Transfer Taxing

The Irish Times reports that President Obama is set to implement sweeping tax changes to treatment of repatriated profits from overseas. The measure might seem politically expedient, but is questionably beneficial for the American economy. Meanwhile, Ireland seems exposed.

During the boom years, much of Ireland’s staggering economic growth can be attributed to Foreign Direct Investment (FDI), most of it coming from the US. Low corporation tax rates meant that profits of multi-national companies, with long and complex supply chains, could be declared in Ireland at great benefit to the firm.

Commentators described this growth as illusory, but it had extremely beneficial side-effects. When these firms were attracted to Ireland and declare profits (a practice known as ‘transfer pricing’), they were obliged to maintain a certain facade by employing workers in their Irish outpost.

In effect, low tax rates subsidised these Irish workers. Although there were obvious benefits to locating in Ireland at the time – which included business-friendly regulation, stable government, limited trade union activity and especially a cheap, well-educated workforce.

However, Ireland’s comparative advantage in this area has been eroded over time. Now, Eastern European countries are competing with us at every level and at lower cost. They are poaching business from Irish workers. Further erosion of Ireland’s few comparative advantages will only hasten the exit of these firms from our shores.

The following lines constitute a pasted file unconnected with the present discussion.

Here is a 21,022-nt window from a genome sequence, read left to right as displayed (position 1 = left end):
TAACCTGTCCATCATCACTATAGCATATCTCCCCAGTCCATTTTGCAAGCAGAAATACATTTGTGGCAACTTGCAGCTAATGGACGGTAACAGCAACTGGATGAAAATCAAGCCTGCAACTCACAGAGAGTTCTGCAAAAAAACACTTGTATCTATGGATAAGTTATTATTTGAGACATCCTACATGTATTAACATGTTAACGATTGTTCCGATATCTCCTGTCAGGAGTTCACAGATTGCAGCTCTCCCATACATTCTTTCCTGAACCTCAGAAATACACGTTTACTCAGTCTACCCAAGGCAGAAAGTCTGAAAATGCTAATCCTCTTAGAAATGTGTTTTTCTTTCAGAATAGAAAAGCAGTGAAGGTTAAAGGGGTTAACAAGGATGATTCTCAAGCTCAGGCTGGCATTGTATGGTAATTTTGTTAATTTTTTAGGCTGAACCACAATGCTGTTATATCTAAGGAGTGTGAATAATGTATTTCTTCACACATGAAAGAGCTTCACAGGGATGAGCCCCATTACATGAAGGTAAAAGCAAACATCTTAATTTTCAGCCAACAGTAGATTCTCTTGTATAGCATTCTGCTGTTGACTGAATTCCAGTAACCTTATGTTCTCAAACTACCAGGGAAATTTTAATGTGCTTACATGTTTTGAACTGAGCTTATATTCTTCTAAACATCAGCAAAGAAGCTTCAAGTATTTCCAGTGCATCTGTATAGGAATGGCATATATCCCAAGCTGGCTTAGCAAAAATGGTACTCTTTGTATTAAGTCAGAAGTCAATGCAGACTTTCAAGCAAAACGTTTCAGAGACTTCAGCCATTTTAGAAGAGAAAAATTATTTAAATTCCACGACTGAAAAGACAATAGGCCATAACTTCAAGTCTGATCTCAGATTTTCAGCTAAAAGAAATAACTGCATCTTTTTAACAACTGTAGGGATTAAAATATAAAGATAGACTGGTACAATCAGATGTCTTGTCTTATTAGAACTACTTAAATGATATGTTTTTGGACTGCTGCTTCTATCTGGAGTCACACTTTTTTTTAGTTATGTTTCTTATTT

Ron Davies of UCD correctly notes that many larger multi-national firms will be able to cushion the increased burden due to their existing excess credit position. However, the impact of this mitigating effect is entirely unknown and the US tax liability could increase over coming years.

He also claims that Ireland’s comparative position has not changed since the levy would be raised on all locations that we are competing with. However, this ignores the impact that this measure will have on the attractiveness of foreign investment by American firms in general.

In the future, coming out of the current economic turmoil and into recovery, firms will be looking to expand their business. They will be looking at locations domestic and foreign. This measure significantly reduces the return from investment abroad, and at a time when capital for investment is scarce.

The empirical evidence, which he appeals to, would appear to support his claim that firms don’t necessarily value the tax environment. However, consider the substantial profits declared by firms in Ireland relative to their operations in the country. Clearly, this makes the relative importance of decreasing profits much higher for our economy.

Ireland will suffer. To the extent that this is effectively a protectionist policy from President Obama, the American economy probably will too. Hurting US firms will not rescue his fiscal position.

© The Free Marketeer 2009

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